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  • What would be the purpose for the law to stop the inventor's publication from being prior art, but allowing someone elses disclosure to be prior art but then subsequently disallowing it to be used if it's word for word. Is it still prior art if it's not word for word? Vice versa? – Yetoo May 9 at 17:35
  • see added material in answer – George White May 9 at 18:20
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I'll try to clarify. Under the AIA first to file system, the effective filing date of the pending application is important for figuring out what is in the prior art. The law (35 USC 102) is now set up such that it broadly defines the class of prior art and then carves out specific exceptions that can be used to disqualify references (publications or patent applications). https://www.uspto.gov/web/offices/pac/mpep/s2152.html

The class of prior art is essentially any references that were published or filed, for patent applications, prior to your earliest filing date. Thus, the first question is "was the reference in question available to the public or filed prior to my earliest filing date?"

If so, then you look at the exceptions in 35 USC 102(b) to see if you can still DQ the reference. Within one exception (102b1) is where the remnants of the 12 mo grace period can be found. If the reference falls within one of the specific exceptions, it is not prior art against your patent.

If you filed a patent application on March 1, 2020. Hypo A is that Bob published an article on January 1, 2019. Bob's article falls into the broad group of prior art that can be used to reject your application. There is nothing you can do to disqualify bc it has been public for more than 1 year prior to your filing date.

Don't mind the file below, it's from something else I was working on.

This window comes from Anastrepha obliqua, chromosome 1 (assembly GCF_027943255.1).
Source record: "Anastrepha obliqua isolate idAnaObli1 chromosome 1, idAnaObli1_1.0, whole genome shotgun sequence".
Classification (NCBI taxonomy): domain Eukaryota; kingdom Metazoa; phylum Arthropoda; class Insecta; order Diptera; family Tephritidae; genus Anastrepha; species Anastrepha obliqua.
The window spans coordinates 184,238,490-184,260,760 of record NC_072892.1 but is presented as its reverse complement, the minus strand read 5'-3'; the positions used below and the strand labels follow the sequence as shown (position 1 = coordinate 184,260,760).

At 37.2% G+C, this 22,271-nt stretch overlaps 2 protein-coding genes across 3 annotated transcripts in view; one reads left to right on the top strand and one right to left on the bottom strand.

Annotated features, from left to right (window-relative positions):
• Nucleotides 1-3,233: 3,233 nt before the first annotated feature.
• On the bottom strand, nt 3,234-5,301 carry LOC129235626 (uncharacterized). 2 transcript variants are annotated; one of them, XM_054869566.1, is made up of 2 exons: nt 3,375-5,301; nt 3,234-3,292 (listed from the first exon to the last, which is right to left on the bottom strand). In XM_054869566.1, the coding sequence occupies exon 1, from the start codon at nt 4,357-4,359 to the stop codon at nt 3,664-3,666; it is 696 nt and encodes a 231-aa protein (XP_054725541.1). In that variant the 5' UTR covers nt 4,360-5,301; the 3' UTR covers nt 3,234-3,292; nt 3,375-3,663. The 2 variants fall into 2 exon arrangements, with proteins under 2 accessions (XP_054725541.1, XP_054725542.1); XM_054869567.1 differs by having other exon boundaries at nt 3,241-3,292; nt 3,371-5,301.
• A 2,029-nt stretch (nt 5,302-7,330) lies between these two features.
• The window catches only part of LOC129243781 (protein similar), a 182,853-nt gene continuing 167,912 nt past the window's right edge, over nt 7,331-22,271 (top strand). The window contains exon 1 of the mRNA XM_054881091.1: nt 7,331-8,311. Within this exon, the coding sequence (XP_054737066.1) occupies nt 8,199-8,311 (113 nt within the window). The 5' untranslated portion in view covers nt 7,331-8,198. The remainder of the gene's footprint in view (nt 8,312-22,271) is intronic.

Hypo B is that Bob's article publishes January 1, 2020, two months prior. It still classifies as prior art, but now the exceptions of 35 USC 102(b)(1) are applicable to potentially DQ. If Bob obtained the content of the article from you or if you have an earlier public disclosure in November 2019 of the subject matter that predates Bob's article, that would knock out Bob's article as prior art that can be used against you.

Finally, I don't fully understand the Bold statement. Based on the law, a public disclosure of an independent inventor within 1 year before your filing date is like Hypo B above, it could be DQ'd by an earlier grace period disclosure by the inventor.

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  • welcome to the site! – Eric Shain May 8 at 17:04
  • So if I (the inventor's) work doesn't fall under prior art (hence the part of the exception line "shall not be prior art to the claimed invention"), why doesn't the Bob's article after my disclosure count as prior art? – Yetoo May 9 at 17:31